Example of Build Costs
The Thimbleweed - The property was completed in Cheshire towards the end of 2010 and has a habitable floor area of just over 1700sqft (158sqm). It has an integral garage and 5 bedrooms with a conservatory addition to the rear. A breakdown of the costs have been kindly provided from MGD Building Cost Services and are listed below as a real example:
Notes: The site had an existing bungalow that required demolishing and several trees. The services connection costs are low due to the site having existing services ready for connection and generally the cost would be around £3,500k. The build was a traditional brick and block cavity wall construction with traditional joists and trusses. Please remember that the above costs are the actual costs for this build and your own costs may vary.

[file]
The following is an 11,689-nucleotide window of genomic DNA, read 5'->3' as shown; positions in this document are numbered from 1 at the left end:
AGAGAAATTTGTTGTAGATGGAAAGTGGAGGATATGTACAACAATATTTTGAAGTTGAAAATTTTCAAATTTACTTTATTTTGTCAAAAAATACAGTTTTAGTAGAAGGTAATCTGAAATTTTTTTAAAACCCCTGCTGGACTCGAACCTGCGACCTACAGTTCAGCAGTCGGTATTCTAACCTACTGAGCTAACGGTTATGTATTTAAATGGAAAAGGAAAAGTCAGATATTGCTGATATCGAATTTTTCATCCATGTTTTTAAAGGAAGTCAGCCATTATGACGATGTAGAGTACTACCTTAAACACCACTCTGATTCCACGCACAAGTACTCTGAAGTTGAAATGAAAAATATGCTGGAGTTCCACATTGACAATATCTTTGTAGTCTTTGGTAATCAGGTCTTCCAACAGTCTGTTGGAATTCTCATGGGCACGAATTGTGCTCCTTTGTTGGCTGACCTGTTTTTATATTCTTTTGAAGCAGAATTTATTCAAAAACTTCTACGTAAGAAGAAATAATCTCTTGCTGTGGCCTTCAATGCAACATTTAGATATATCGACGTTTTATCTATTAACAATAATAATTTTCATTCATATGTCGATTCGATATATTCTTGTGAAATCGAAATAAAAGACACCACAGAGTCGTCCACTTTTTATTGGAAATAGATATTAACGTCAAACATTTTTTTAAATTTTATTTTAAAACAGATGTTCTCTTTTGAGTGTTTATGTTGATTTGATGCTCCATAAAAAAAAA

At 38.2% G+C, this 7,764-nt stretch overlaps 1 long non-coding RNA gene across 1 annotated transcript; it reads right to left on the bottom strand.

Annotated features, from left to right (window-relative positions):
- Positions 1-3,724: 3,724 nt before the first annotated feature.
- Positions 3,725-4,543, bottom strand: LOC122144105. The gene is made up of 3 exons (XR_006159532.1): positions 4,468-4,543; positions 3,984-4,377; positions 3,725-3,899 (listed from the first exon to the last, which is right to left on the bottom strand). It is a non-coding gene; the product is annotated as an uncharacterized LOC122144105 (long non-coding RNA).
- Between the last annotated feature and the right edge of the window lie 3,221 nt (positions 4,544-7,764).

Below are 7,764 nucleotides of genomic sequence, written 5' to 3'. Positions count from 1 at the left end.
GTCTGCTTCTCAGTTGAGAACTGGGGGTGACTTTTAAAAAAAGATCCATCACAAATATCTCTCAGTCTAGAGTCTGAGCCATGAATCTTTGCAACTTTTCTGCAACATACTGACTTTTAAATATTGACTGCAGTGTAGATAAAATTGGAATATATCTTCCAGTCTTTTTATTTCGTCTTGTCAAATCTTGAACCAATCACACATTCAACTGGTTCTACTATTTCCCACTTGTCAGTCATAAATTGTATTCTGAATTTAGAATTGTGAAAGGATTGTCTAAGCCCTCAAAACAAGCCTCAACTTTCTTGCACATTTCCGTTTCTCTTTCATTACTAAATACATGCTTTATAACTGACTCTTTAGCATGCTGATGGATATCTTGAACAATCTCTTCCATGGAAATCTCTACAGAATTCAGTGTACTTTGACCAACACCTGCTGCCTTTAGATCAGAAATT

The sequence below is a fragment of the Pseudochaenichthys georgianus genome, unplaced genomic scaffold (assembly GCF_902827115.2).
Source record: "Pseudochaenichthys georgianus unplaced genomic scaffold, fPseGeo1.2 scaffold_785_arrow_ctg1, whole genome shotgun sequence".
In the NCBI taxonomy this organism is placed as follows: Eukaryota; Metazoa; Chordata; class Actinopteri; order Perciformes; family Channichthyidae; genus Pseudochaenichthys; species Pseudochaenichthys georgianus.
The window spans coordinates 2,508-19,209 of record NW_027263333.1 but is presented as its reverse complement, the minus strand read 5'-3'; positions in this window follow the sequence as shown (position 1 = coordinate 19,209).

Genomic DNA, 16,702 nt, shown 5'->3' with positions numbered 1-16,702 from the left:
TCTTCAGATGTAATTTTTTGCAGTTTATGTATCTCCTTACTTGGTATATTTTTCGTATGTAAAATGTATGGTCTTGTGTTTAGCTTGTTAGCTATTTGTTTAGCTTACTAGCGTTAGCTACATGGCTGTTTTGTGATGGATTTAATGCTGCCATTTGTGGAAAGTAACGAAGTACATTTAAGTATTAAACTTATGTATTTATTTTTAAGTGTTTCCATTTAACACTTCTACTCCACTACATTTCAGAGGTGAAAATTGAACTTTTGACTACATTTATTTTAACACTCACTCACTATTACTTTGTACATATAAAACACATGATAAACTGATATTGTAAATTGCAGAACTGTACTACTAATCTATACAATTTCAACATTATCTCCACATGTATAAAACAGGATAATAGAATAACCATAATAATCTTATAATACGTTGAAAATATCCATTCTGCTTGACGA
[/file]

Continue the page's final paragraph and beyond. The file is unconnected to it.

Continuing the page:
Hopefully this has given you enough information to put together a cost base for your project. However, please search the internet for additional information as there is plenty out there to help you.